Ogden Wernstrom 08.13.15 at 5:32 pm

Harry’s disclosure triggered an awareness that I have failed to disclose which weddings I have attended.

oldster: presses? Didn’t anyone recite it in song for you?


JPL 08.16.15 at 7:41 am

A prerequisite for discussing and writing about controversial issues, at least at the university level, is that the students should learn the effective techniques for arguing with a highly resistant audience, including the ability to express the full claim- support structure for the opposing position, something that some people find, initially at least, very hard to do. The class discussion should then be conducted under these principles (respect for one’s audience, “civility”, etc.), and under these conditions even the most contentious issues can be handled. However, if rigorous adherence to the standards of rational discourse are insisted upon, whatever the views of the instructor, revealed or not, it may soon become evident that right- wing (in the US, Republican Party) arguments and patterns of argument are disfavoured. (Let’s face it, the whole problem here is with the children of right- wing parents (Republican party supporters) who have taken over their parents’ ways of thinking about things without further reflection, and these ways of thinking are inadequate to the task at hand. After learning the skills of critical reflection, listening to other views, empathy and taking seriously the criteria for a logically sound argument, such students can produce absolutely excellent work without “going over to the other side” (they become more self- aware). Left wing kids have different kinds of problems. I’m throwing this possibly provocative parenthetical comment in here because I get the impression that some people are “centrist” and want to be fair and unbiased and so forth. But the main problem in public discourse today is intellectual dishonesty; what constitutes intellectual dishonesty can be clarified, and it can be exposed and should be exposed.) It is also necessary to insist on the standards of discourse and inquiry in academic disciplines, as opposed to those of journalism. The standards of truth- seeking in the university, especially the sciences, can be an alternate model to the fantasy world of corporate journalism. The instructor needn’t express any opinion at all about any particular issue, and if students are curious about the views of the instructor, she can say, “One thing you can be sure of; whatever the position you are arguing for, I’m against it.” (Sort of like 3 AM Magazine.) In short, it’s not so much whether or not the instructor should reveal their personal views on particular issues, but that any issue, even the most controversial, can be analyzed and debated in a productive way, with every view heard (and critiqued), if the rational and ethical ground rules for any discussion have been effectively set. If these standards could be insisted on in the wider public setting, we would have a more effective democratic process; of course I’m not holding my breath.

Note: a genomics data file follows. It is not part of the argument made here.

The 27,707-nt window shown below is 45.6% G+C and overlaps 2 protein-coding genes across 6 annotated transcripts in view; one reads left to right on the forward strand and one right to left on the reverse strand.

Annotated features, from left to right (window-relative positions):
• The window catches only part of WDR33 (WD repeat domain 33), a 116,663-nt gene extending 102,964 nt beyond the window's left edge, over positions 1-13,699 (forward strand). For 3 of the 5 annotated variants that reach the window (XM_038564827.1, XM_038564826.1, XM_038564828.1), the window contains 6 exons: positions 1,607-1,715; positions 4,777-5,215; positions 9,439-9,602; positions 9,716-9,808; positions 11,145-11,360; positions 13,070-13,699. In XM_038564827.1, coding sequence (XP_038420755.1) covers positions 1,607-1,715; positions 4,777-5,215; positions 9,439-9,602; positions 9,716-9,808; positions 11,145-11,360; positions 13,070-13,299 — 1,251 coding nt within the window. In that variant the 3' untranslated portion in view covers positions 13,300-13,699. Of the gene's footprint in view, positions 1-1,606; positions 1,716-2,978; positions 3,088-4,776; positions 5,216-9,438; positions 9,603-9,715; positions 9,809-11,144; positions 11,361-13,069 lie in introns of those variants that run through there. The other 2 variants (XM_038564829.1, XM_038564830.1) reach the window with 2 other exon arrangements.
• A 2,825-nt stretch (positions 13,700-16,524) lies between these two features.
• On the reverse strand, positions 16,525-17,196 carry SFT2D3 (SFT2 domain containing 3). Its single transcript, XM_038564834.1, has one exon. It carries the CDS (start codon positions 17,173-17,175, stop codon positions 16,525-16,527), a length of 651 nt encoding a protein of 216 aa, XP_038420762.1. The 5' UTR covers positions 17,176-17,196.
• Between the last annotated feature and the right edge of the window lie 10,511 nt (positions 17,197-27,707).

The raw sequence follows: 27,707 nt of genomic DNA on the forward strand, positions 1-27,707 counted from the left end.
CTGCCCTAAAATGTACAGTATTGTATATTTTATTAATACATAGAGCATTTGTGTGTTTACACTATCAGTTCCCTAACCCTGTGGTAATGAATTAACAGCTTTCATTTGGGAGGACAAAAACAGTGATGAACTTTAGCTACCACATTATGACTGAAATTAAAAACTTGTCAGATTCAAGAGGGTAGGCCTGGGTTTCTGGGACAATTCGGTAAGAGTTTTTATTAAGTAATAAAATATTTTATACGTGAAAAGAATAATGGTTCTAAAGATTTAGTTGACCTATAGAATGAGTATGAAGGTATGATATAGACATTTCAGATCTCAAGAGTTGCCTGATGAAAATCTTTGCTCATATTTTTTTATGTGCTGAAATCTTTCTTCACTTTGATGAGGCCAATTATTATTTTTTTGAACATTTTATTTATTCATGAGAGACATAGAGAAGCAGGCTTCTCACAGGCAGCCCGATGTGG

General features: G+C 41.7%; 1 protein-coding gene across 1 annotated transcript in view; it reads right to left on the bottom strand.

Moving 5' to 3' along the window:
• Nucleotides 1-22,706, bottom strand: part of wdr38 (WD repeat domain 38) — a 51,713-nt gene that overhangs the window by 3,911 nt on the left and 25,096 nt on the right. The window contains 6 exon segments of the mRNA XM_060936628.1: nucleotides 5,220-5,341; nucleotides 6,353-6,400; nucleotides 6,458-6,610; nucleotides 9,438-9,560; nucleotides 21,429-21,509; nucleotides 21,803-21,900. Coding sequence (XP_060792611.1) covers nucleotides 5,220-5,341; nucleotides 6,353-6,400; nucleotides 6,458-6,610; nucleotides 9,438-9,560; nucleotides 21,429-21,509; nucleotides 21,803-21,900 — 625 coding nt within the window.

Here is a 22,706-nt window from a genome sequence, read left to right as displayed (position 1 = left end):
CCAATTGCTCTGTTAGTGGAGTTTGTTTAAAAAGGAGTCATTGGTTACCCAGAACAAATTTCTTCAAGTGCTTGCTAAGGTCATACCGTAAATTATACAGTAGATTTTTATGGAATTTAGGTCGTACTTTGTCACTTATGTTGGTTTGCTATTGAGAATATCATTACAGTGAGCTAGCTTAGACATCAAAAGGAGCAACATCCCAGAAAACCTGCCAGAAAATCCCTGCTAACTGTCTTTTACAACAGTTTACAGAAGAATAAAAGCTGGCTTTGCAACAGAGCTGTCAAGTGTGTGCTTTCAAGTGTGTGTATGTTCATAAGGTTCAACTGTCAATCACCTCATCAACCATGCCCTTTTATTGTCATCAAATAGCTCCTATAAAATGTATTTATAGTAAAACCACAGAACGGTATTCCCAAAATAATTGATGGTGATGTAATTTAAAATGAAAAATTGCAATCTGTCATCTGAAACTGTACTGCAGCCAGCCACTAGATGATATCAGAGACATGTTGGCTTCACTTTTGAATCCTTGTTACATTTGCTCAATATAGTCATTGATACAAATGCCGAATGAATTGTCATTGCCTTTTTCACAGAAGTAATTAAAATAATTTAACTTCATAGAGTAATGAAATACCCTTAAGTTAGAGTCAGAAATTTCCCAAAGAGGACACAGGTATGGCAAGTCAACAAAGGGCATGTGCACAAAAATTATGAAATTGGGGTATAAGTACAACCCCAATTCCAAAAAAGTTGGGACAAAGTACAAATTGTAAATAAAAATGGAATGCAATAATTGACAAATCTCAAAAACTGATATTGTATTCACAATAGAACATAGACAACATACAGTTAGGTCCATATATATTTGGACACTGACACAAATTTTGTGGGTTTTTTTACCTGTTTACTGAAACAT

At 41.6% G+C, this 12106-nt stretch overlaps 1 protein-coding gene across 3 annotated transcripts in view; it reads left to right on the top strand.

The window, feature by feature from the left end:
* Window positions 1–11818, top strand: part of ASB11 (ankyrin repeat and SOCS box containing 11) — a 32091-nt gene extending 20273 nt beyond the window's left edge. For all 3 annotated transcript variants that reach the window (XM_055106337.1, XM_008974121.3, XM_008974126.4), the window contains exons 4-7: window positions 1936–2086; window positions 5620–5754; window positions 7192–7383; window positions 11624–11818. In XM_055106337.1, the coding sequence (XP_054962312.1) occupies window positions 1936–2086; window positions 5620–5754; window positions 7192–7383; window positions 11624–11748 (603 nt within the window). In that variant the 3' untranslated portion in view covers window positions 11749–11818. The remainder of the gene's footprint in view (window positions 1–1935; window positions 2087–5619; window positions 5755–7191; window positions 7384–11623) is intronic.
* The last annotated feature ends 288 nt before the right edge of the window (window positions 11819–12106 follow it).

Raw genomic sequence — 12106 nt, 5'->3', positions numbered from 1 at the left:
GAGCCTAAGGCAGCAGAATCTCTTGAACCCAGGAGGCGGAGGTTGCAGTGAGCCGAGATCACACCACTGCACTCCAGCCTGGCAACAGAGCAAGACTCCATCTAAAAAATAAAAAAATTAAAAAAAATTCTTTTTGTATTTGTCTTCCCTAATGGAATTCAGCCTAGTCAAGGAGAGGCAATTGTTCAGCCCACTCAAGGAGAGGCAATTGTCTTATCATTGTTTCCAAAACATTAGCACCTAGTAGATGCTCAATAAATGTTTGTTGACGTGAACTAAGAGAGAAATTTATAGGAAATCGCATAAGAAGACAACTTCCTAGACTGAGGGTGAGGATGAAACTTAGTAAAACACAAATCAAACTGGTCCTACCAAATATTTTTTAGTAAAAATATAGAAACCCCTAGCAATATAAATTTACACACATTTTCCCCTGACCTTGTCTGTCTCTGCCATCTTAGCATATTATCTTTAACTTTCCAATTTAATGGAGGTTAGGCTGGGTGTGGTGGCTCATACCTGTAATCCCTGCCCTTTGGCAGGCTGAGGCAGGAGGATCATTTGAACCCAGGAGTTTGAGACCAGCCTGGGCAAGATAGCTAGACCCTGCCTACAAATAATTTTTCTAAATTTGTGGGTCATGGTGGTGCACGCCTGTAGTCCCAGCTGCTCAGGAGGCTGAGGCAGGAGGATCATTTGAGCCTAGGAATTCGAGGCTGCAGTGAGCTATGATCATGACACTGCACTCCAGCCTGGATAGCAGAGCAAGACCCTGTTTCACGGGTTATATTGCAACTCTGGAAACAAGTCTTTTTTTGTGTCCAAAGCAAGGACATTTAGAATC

Comments on this entry are closed.